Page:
That’s why it’s so critical to avoid crowds, stay at least 6 feet away from others, wash or disinfect your hands, and stop touching your face.

Q. How long does coronavirus stay “alive” on surfaces?

A. Up to three days, depending on the surface. According to a study funded by the US National Institutes of Health:

  • The new coronavirus is viable up to 72 hours after being placed on stainless steel and plastic.
  • It was viable up to four hours after being placed on copper, and up to 24 hours after being put on cardboard.
  • In aerosols, it remained viable for three hours.

Q. Can high or low temperatures kill coronavirus?

A. “Generally coronaviruses survive for shorter periods of time at higher temperatures and higher humidity than in cooler or dryer environments. However, we don’t have direct data for this virus, nor do we have direct data for a temperature-based cutoff for inactivation at this point,” the CDC says.

“The necessary temperature would also be based on the materials of the surface, the environment, etc.”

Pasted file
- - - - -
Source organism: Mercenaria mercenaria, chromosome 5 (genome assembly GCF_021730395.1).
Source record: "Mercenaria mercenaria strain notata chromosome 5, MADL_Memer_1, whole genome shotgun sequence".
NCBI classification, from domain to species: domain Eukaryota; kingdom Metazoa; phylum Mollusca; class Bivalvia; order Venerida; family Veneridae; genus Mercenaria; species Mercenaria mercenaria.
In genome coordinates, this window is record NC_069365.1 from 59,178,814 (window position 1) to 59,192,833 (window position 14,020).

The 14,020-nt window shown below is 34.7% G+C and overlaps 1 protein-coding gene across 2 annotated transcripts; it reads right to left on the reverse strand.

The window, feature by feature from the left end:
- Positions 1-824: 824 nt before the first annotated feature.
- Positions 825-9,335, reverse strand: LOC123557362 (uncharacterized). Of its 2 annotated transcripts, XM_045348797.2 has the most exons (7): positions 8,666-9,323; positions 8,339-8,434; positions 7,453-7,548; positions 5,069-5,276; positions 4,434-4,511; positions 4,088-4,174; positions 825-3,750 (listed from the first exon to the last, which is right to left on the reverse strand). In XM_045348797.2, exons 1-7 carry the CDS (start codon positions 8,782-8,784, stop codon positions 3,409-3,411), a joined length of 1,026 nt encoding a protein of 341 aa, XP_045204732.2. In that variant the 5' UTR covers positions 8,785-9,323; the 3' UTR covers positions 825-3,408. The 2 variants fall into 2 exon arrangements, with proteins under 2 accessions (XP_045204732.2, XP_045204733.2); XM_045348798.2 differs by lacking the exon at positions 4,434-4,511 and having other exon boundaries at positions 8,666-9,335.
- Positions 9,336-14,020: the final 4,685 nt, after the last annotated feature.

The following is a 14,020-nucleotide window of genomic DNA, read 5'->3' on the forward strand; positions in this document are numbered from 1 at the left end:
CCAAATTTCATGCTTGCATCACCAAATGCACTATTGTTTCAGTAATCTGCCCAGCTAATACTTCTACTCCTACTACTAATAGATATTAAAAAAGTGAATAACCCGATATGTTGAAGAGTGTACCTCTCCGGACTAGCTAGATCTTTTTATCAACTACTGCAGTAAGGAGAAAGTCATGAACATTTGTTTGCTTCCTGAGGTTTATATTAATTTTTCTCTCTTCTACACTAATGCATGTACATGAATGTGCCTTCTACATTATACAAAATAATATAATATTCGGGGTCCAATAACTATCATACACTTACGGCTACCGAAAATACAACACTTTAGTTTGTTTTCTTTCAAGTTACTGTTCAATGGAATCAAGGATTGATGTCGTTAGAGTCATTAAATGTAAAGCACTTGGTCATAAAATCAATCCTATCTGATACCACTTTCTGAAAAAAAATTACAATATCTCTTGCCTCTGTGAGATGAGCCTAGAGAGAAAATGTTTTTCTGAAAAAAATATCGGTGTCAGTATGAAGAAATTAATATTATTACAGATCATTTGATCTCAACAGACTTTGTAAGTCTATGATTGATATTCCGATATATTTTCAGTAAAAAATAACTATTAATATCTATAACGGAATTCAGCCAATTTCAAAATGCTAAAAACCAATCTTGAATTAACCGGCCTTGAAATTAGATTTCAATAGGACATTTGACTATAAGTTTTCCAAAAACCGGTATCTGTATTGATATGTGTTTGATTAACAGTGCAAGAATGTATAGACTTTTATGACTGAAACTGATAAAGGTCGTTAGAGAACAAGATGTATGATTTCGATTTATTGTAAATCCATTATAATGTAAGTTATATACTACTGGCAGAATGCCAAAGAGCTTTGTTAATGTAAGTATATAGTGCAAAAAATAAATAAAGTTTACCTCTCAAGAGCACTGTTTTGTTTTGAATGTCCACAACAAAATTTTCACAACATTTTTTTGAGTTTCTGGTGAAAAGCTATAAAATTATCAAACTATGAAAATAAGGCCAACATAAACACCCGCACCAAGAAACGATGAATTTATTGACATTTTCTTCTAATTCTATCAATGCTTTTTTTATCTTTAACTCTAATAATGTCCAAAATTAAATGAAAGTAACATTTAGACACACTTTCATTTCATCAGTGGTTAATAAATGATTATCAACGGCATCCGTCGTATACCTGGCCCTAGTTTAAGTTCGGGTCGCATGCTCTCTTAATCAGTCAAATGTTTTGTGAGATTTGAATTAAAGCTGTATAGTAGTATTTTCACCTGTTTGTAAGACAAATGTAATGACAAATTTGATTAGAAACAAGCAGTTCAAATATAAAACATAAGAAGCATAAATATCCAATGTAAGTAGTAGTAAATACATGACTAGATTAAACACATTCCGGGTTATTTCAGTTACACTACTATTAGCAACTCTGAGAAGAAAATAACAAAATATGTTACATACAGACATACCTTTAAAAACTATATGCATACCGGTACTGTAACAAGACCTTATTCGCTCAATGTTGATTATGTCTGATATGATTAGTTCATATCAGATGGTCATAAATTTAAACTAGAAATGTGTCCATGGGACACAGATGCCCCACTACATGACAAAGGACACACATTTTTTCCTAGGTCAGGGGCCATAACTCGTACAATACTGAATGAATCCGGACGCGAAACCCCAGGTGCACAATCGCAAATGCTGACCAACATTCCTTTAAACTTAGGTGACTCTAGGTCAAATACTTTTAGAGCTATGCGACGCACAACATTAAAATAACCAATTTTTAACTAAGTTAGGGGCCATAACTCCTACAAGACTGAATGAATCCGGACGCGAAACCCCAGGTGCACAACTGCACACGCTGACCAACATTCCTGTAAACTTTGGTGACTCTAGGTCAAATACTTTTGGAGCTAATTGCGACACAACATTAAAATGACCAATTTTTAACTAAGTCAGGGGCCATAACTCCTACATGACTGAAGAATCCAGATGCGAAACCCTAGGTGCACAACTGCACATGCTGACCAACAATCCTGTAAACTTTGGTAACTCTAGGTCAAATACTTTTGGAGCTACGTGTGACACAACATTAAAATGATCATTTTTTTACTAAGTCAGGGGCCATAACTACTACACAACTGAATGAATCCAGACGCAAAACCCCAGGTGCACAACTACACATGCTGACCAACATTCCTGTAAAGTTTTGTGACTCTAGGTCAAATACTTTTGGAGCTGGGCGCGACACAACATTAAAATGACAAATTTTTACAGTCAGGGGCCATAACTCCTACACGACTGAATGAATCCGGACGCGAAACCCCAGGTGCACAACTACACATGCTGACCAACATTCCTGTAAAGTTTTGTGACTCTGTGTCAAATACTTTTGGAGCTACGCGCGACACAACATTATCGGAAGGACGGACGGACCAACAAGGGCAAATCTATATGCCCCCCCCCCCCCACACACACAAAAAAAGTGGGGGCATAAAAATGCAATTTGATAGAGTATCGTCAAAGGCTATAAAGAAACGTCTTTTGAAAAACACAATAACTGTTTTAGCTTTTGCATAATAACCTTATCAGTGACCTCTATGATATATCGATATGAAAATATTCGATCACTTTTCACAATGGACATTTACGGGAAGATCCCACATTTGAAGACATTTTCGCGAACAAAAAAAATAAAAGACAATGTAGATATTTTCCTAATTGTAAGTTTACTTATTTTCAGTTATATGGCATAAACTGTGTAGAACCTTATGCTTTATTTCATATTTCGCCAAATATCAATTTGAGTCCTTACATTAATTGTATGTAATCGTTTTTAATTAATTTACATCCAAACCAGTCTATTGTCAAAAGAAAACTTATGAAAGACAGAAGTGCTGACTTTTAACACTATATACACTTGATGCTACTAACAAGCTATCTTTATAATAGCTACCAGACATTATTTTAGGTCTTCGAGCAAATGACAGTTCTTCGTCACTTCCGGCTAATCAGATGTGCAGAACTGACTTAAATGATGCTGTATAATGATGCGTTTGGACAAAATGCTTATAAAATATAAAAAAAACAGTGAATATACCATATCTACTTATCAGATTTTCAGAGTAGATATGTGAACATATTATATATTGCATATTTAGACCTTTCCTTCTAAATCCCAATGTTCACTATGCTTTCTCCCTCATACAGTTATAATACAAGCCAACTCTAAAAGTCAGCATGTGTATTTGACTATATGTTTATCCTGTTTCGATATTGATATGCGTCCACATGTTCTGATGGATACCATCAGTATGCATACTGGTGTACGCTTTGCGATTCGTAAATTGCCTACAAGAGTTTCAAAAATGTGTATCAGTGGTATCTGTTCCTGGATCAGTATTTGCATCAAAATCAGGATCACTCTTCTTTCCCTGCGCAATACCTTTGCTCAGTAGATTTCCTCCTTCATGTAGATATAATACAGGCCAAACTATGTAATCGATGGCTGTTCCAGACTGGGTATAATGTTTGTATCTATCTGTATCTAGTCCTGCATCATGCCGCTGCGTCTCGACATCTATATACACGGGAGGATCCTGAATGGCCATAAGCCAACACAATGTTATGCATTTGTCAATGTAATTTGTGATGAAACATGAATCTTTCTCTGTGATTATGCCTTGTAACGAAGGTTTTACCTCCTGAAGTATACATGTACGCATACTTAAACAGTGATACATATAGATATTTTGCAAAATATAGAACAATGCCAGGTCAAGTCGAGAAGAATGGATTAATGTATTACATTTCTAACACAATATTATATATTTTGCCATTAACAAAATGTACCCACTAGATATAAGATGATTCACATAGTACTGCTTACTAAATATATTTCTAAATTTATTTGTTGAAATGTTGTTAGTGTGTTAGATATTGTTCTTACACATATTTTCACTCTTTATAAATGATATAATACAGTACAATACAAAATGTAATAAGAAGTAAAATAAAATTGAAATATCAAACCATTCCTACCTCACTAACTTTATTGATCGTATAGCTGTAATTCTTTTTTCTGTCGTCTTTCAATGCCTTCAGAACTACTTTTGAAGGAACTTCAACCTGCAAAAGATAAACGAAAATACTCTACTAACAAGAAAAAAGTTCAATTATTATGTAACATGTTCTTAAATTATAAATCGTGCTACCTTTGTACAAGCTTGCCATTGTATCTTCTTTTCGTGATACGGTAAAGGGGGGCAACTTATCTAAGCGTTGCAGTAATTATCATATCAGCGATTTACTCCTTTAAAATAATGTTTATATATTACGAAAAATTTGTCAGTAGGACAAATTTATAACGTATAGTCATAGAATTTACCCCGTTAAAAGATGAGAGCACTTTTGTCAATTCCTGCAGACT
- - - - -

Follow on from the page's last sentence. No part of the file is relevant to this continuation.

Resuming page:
President Donald Trump suggested this coronavirus could subside by the warmer summer months, but scientists say it’s too early to tell. And the fact that coronavirus is spreading in the Southern Hemisphere during its summer months indicates this strain might not succumb to warmer temperatures.

“The short answer is that while we may expect modest declines in the contagiousness of (novel coronavirus) in warmer, wetter weather and perhaps with the closing of schools … it is not reasonable to expect these declines alone to slow transmission enough to make a big dent,” wrote Dr. Marc Lipsitch, director of the Center for Communicable Disease Dynamics at Harvard’s T.H. Chan School of Public Health.

Q. Can mosquitoes transmit coronavirus?

A. No. “To date there has been no information nor evidence to suggest that the new coronavirus could be transmitted by mosquitoes,” the World Health Organization says.

“The new coronavirus is a respiratory virus which spreads primarily through droplets generated when an infected person coughs or sneezes, or through droplets of saliva or discharge from the nose.”

Q. Is it safe to get takeout from restaurants?

A. Yes, but you may want to wipe down the packaging and containers, just in case.

There’s no evidence to suggest coronavirus is transmitted through food, the CDC says. It’s generally spread through respiratory droplets.

But it’s a good idea to disinfect the takeout containers and wash your hands afterward, CNN Chief Medical Correspondent Dr. Sanjay Gupta said. He stressed that coronavirus is a respiratory virus, and it’s easy to touch your face without realizing it.

Q. Is it safe to go to the dentist?

A. Unless you have an emergency, the American Dental Association suggests rescheduling imminent appointments.

The ADA has urged dentists nationwide to postpone elective procedures until at least April 6.